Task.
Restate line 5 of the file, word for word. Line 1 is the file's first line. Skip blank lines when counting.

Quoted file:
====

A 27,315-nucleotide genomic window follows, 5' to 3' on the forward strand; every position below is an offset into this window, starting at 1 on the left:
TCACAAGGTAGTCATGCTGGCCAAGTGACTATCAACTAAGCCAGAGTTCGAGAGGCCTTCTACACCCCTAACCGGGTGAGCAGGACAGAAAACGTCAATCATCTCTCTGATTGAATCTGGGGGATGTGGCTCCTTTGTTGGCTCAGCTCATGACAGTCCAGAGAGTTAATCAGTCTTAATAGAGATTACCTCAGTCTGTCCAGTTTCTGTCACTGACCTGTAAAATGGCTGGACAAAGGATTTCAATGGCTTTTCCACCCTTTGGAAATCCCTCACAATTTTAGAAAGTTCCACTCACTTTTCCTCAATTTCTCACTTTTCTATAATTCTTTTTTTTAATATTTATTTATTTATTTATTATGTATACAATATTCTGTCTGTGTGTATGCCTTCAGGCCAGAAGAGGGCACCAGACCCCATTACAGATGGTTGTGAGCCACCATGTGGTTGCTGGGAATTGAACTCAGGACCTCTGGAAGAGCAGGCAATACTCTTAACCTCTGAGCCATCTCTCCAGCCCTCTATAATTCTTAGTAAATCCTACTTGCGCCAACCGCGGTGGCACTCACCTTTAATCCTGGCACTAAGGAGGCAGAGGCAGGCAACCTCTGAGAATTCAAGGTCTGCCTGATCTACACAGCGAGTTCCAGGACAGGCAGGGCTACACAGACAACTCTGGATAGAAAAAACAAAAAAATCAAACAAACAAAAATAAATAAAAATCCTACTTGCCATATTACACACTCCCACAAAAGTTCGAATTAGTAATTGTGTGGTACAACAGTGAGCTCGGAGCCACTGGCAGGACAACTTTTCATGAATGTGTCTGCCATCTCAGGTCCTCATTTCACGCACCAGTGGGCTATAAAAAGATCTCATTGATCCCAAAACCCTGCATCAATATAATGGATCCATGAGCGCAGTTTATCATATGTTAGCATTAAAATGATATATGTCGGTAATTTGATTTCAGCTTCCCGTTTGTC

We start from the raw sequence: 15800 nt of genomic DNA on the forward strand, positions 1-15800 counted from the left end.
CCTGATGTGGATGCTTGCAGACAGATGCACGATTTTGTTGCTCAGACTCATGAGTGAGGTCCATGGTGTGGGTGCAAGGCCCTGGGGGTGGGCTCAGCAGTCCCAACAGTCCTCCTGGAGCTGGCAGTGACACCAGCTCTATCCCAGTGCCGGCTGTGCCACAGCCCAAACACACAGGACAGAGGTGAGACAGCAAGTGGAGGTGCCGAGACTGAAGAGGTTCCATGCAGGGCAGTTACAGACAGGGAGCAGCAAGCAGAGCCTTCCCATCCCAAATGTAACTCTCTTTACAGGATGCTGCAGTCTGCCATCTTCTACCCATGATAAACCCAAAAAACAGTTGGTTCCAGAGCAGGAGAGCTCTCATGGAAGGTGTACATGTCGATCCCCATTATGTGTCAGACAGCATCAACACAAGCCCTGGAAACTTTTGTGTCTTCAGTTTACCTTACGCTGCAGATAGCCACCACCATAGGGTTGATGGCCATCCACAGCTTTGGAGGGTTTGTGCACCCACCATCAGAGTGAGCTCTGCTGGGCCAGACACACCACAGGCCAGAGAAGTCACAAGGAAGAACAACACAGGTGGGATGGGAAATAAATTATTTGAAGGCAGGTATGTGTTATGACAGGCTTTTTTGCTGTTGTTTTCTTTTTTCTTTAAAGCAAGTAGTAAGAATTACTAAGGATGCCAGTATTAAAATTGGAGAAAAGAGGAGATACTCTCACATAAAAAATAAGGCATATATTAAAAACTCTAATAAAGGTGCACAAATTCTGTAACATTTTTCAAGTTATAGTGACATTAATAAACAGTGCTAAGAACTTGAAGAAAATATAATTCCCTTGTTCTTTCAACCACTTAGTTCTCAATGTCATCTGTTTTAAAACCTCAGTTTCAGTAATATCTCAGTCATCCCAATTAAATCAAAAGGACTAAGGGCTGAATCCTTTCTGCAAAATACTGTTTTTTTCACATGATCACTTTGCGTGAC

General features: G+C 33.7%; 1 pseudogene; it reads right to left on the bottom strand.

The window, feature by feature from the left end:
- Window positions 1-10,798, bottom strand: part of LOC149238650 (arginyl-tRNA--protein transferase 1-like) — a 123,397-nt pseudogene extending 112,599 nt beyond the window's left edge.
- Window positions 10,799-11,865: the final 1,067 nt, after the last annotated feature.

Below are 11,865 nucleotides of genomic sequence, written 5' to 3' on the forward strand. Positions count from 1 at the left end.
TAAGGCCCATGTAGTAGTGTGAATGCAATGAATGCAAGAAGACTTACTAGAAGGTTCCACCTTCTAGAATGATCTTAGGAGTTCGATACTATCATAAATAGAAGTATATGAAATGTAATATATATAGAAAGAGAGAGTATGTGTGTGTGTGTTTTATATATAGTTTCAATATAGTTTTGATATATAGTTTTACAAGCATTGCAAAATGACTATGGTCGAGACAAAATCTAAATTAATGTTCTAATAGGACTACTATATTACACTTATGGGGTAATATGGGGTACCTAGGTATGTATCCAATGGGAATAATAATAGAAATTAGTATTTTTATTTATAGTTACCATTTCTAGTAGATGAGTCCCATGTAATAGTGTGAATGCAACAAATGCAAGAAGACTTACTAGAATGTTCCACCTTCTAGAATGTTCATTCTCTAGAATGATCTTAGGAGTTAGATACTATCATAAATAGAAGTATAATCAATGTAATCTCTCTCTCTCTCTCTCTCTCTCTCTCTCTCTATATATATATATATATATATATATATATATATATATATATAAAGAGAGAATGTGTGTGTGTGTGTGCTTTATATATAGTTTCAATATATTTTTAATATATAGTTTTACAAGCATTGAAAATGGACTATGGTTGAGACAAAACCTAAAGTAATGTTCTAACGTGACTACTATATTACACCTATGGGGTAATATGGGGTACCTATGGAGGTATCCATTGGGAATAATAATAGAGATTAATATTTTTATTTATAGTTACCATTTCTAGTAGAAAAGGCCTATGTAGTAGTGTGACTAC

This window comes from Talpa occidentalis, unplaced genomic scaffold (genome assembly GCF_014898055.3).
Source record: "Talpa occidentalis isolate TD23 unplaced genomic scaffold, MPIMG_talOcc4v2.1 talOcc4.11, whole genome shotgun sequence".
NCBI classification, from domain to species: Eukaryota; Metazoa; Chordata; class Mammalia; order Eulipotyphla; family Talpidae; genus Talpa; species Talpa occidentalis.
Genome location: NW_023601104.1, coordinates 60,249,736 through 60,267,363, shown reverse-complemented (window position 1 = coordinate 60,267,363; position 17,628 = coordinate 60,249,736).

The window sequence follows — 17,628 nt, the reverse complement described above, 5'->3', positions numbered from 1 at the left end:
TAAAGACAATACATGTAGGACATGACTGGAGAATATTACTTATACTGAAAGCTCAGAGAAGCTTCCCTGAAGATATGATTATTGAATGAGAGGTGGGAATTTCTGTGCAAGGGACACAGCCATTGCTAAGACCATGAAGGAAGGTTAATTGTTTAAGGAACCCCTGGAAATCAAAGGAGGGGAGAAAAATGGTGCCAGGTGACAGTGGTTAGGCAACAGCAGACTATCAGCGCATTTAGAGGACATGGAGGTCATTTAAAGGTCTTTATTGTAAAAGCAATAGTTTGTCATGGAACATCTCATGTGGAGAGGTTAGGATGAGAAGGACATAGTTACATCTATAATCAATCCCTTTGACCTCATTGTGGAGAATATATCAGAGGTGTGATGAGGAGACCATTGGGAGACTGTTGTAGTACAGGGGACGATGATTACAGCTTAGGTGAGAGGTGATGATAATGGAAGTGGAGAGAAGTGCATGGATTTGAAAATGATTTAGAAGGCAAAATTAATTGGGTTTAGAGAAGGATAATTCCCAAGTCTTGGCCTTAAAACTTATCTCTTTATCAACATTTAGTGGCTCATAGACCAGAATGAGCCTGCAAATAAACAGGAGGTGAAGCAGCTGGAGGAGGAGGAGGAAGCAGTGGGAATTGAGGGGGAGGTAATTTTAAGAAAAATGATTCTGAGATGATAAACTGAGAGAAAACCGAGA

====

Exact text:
General features: G+C 33.7%; 1 pseudogene; it reads right to left on the bottom strand.